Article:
Pressmeddelande   •   Okt 07, 2005 14:22 CEST

Hamburg, Germany - During his speech at the Bucerius Law School in Hamburg today, Philips President and CEO Gerard Kleisterlee emphasised the significance of market-oriented innovation and the pioneering spirit for the future of Europe. The rapid growth of the Asian economies - China's in particular -, the expansion of the European Union to the east, as well as the continuously increasing speed of innovation and commoditization, have, he said, meant dramatic changes in economic conditions. It is no longer sufficient simply to create more knowledge. Instead, it is at least as important to market innovations successfully and to safeguard companies' intellectual property. Philips is therefore getting involved in China, for example, in order to provide support for the authorities there in developing and implementing a solid system of legal protection for commercial rights.

According to Kleisterlee, an important prerequisite for further growth is the EU's commitment to the Lisbon Agenda. After, however, the progress of the first five years, which could best be described as "patchy", the EU and governments are now showing more courage and decisiveness in bringing about the changes required: a clear reduction in bureaucracy, more flexible markets, increased investment in F&E and greater cooperation between universities and corporations. While many universities are still shying away from this partnership concept, it is still the basic prerequisite for strong research. "Companies, too, have had to rethink their ideas over the last few years. We are increasingly finding ourselves working with partners who are also our biggest competitors. And the success of these partnerships shows that we are doing the right thing. The resounding success of the Senseo coffee machine, more than 10 million of which have now been sold, was only possible because we work ed with a partner to "re-invent" the coffee brewing process."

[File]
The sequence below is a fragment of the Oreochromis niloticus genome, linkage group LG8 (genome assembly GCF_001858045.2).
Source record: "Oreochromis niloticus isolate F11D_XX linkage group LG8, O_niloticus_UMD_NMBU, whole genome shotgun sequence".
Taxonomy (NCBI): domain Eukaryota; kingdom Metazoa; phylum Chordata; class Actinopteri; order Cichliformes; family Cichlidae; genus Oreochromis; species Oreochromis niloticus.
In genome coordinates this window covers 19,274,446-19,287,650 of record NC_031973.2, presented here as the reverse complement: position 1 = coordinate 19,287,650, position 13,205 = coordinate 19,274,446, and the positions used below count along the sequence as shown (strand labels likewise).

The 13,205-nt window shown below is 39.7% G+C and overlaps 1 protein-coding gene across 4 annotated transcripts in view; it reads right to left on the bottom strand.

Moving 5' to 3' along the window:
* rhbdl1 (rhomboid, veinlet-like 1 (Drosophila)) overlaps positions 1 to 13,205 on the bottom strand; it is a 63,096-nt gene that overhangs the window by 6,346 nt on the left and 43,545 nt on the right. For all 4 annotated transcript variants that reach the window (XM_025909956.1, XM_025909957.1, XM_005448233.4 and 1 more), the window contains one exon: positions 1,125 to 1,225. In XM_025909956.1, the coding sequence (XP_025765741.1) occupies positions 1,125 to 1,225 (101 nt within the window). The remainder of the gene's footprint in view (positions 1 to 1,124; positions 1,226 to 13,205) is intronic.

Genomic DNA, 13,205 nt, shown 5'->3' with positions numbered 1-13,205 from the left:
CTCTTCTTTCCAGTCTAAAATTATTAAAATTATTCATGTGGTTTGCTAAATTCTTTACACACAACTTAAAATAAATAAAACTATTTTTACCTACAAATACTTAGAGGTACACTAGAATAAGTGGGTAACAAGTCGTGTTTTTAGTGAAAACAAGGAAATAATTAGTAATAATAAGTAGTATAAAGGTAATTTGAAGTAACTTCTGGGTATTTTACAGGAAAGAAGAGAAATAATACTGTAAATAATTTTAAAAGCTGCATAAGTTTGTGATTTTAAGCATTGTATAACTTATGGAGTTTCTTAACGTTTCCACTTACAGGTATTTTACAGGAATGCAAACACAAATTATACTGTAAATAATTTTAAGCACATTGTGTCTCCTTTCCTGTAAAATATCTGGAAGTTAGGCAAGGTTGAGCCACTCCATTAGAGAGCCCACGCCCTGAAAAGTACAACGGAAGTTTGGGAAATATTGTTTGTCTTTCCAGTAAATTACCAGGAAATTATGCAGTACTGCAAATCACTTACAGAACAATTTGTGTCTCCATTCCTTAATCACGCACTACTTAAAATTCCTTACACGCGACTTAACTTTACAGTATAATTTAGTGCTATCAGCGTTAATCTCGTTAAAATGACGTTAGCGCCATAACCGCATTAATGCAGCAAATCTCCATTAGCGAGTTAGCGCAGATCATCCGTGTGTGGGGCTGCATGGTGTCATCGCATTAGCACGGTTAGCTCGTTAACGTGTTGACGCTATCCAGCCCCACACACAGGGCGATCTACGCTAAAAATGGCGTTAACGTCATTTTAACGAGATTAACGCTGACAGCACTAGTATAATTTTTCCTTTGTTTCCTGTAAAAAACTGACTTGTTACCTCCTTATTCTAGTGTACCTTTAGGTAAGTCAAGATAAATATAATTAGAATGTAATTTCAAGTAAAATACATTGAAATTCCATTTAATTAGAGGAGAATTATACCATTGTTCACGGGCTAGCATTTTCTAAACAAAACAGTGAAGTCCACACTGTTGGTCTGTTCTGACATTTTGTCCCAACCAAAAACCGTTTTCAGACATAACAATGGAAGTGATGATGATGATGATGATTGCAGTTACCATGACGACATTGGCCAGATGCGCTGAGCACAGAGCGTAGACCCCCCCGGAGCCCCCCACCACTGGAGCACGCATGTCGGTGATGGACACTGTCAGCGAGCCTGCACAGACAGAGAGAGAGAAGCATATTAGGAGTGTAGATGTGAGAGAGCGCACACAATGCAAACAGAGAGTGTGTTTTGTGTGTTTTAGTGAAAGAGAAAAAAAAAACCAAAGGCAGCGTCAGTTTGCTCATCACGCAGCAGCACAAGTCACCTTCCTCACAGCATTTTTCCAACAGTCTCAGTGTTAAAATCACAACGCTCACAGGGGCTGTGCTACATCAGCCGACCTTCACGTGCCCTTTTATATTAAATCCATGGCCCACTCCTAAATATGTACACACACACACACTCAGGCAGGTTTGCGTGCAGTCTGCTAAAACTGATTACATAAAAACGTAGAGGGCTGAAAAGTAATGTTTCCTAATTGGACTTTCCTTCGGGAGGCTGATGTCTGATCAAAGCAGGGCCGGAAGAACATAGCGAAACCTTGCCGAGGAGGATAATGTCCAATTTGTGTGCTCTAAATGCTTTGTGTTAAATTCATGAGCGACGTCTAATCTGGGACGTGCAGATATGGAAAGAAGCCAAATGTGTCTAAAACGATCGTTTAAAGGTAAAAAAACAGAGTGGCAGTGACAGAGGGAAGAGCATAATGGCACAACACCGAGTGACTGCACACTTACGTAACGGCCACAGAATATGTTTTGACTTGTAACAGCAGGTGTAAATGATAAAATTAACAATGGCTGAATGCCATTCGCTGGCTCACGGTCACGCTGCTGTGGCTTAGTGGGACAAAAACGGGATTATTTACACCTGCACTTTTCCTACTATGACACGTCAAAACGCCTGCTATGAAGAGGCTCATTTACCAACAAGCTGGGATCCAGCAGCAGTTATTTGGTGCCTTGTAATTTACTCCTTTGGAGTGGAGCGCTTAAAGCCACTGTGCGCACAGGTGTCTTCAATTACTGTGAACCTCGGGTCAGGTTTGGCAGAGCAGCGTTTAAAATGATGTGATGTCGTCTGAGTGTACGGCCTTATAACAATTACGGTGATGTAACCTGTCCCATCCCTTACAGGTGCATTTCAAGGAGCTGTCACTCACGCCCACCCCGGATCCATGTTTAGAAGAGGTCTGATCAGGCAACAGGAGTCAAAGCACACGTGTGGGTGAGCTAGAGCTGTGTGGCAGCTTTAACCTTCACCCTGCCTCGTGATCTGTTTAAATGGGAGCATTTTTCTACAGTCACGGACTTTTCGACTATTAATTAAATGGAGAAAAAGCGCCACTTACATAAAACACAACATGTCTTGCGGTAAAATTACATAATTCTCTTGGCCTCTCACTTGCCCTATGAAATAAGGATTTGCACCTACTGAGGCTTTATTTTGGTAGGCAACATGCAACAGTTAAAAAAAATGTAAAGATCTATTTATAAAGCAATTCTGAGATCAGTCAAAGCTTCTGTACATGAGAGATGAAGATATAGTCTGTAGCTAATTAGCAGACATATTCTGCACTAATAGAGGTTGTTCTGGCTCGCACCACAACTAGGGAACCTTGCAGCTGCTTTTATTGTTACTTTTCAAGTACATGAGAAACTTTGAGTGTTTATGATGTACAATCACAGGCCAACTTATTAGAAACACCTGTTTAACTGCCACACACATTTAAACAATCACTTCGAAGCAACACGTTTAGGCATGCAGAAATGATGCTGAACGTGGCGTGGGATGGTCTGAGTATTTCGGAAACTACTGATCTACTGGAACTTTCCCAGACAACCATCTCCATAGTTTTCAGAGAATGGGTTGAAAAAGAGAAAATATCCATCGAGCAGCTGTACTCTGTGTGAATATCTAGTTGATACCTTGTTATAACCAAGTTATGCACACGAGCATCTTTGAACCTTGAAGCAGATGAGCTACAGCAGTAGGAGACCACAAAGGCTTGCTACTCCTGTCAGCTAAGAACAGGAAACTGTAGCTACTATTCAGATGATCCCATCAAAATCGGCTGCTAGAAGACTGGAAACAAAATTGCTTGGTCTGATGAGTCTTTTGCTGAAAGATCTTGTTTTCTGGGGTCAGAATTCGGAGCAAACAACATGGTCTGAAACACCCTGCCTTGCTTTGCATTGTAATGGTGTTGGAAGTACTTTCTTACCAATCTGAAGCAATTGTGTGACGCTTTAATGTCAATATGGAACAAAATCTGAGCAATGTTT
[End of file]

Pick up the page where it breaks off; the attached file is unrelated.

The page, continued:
Equally significant is the aforementioned pioneering spirit. Entrepreneurship must, Kleisterlee said, be encouraged at university level. "We need to think outside existing structures and allow ideas that others have already dismissed as absurd. After all, it's the ability to imagine the unimaginable that creates the basis for success." The drive to succeed with your own ideas is not well-developed in Europe. While 61 percent of Americans in the US would like nothing better than to be their own boss, only 45 percent of Europeans have even considered this a possibility. The higher level of risk-taking demonstrated by the Americans was also to be found in most Asian countries, which have less experience of business success and lack the associated feeling of security by which many Europeans set such great store.

Europe is, Kleisterlee says, in danger of depending on this false sense of security. "People in Europe cannot expect companies to swim against the tide of current developments and keep existing jobs in Europe open at any price. This would jeopardise the corporations' existence and the future of Europe. Our high standard of living requires us to be part of the knowledge-based society of the future." As a consequence, therefore Europe needs to specialise in highly-qualified jobs which require a high level of education. At the same time, new jobs would be created, particularly in the service sector, for those with fewer qualifications. It is up to companies to act responsibly in bringing about this change, in which economic considerations should not be allowed to replace traditional values, but should, instead, secure them. "Globalisation is not a zero-sum game with winners and losers. Instead, it forms the basis for the European growth of tomorrow and for the economic success
of countless corporations today."

For the full text of Gerard Kleisterlee's speech, see

For further information, please contact:
Koen Joosse
Philips Corporate Communications
Tel: +31 20 59 77118

About Royal Philips Electronics
Royal Philips Electronics of the Netherlands (NYSE: PHG, AEX: PHI) is one of the world's biggest electronics companies and Europe's largest, with sales of EUR 30.3 billion in 2004. With activities in the three interlocking domains of healthcare, lifestyle and technology and 159,700 employees in more than 60 countries, it has market leadership positions in medical diagnostic imaging and patient monitoring, color television sets, electric shavers, lighting and silicon system solutions. News from Philips is located at